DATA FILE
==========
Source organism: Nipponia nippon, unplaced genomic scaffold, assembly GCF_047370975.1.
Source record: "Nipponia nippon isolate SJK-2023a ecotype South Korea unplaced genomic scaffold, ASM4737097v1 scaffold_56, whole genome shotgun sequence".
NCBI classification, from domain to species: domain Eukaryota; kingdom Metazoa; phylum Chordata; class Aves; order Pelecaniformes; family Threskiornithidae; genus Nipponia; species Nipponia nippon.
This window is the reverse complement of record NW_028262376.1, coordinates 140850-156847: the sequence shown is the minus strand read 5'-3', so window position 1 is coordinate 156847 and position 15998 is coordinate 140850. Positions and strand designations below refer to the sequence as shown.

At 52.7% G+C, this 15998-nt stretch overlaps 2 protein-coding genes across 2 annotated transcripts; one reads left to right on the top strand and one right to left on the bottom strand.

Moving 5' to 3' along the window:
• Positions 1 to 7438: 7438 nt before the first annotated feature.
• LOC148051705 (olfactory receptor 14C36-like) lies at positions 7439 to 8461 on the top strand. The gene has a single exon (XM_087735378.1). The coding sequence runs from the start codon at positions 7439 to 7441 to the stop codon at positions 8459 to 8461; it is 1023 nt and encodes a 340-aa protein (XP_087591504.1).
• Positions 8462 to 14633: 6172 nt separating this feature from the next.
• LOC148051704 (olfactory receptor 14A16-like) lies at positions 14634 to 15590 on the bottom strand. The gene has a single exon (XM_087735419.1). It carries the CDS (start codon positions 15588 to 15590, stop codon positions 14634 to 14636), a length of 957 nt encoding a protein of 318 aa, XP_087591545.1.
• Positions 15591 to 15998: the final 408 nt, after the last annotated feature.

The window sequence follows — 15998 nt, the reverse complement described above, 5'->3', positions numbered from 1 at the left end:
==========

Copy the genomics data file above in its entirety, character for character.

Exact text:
Source organism: Nipponia nippon, unplaced genomic scaffold, assembly GCF_047370975.1.
Source record: "Nipponia nippon isolate SJK-2023a ecotype South Korea unplaced genomic scaffold, ASM4737097v1 scaffold_56, whole genome shotgun sequence".
NCBI classification, from domain to species: domain Eukaryota; kingdom Metazoa; phylum Chordata; class Aves; order Pelecaniformes; family Threskiornithidae; genus Nipponia; species Nipponia nippon.
This window is the reverse complement of record NW_028262376.1, coordinates 140850-156847: the sequence shown is the minus strand read 5'-3', so window position 1 is coordinate 156847 and position 15998 is coordinate 140850. Positions and strand designations below refer to the sequence as shown.

At 52.7% G+C, this 15998-nt stretch overlaps 2 protein-coding genes across 2 annotated transcripts; one reads left to right on the top strand and one right to left on the bottom strand.

Moving 5' to 3' along the window:
• Positions 1 to 7438: 7438 nt before the first annotated feature.
• LOC148051705 (olfactory receptor 14C36-like) lies at positions 7439 to 8461 on the top strand. The gene has a single exon (XM_087735378.1). The coding sequence runs from the start codon at positions 7439 to 7441 to the stop codon at positions 8459 to 8461; it is 1023 nt and encodes a 340-aa protein (XP_087591504.1).
• Positions 8462 to 14633: 6172 nt separating this feature from the next.
• LOC148051704 (olfactory receptor 14A16-like) lies at positions 14634 to 15590 on the bottom strand. The gene has a single exon (XM_087735419.1). It carries the CDS (start codon positions 15588 to 15590, stop codon positions 14634 to 14636), a length of 957 nt encoding a protein of 318 aa, XP_087591545.1.
• Positions 15591 to 15998: the final 408 nt, after the last annotated feature.

The window sequence follows — 15998 nt, the reverse complement described above, 5'->3', positions numbered from 1 at the left end: